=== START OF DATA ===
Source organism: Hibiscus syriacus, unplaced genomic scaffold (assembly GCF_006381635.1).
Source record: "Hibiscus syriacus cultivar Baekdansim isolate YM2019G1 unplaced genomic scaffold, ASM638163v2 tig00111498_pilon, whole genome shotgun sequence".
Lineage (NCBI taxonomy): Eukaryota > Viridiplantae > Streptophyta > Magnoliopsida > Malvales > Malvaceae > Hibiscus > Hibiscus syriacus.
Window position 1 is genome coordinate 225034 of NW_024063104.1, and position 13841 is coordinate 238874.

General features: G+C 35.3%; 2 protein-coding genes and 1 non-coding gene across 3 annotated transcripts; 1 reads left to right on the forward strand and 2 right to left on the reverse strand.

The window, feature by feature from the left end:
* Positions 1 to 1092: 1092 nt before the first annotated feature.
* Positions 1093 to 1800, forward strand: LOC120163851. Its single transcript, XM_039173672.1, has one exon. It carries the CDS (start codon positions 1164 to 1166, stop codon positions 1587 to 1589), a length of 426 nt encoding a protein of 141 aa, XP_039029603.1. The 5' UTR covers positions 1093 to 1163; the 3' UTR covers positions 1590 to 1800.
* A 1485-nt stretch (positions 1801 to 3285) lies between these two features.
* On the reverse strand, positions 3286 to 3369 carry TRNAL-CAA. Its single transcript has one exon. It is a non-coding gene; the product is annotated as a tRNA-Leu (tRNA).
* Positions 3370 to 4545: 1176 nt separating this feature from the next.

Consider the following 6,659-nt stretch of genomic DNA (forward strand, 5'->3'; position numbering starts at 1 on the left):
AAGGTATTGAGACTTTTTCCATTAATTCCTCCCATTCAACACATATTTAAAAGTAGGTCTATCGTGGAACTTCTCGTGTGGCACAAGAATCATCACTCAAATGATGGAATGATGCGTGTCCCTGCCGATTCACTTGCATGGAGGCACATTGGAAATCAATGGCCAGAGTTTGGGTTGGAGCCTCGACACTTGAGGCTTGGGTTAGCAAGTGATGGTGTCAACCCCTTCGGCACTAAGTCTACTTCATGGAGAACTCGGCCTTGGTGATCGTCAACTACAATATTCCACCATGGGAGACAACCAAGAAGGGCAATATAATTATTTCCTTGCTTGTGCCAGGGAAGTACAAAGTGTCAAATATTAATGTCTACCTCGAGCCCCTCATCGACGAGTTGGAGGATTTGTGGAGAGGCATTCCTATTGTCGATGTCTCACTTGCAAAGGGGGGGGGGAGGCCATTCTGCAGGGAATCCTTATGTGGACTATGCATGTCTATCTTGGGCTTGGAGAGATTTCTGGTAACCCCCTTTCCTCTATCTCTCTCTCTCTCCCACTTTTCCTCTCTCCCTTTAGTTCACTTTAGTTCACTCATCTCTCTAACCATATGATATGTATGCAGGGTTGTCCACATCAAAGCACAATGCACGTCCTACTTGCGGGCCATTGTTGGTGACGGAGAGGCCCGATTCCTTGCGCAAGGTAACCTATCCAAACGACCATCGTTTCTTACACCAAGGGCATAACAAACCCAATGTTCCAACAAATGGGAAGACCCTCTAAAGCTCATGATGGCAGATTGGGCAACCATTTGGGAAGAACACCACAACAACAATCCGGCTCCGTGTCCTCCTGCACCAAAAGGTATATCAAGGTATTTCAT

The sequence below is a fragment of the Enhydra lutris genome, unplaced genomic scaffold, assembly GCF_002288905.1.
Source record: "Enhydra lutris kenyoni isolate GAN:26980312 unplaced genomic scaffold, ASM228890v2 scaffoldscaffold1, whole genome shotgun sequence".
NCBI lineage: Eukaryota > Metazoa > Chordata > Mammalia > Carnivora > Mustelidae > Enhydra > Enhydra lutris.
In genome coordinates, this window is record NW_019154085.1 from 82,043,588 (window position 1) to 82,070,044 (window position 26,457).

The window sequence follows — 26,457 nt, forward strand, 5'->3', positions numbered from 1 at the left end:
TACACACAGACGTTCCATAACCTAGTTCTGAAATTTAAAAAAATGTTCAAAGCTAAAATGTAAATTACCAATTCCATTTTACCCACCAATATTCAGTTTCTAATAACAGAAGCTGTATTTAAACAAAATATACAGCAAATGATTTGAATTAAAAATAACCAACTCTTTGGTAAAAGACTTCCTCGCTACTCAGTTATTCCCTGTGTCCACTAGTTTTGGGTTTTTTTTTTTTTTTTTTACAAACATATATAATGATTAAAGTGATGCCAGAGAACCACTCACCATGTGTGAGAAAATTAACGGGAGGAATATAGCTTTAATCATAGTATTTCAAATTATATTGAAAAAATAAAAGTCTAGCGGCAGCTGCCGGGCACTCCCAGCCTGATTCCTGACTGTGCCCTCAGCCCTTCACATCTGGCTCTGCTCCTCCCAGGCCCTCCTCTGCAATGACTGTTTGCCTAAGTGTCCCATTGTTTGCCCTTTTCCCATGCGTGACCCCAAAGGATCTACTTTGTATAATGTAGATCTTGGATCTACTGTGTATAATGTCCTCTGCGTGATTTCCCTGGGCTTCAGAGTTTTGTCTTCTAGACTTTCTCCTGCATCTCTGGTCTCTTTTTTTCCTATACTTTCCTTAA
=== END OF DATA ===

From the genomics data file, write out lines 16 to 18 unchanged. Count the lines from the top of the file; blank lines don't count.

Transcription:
NCBI lineage: Eukaryota > Metazoa > Chordata > Mammalia > Carnivora > Mustelidae > Enhydra > Enhydra lutris.
In genome coordinates, this window is record NW_019154085.1 from 82,043,588 (window position 1) to 82,070,044 (window position 26,457).

The window sequence follows — 26,457 nt, forward strand, 5'->3', positions numbered from 1 at the left end: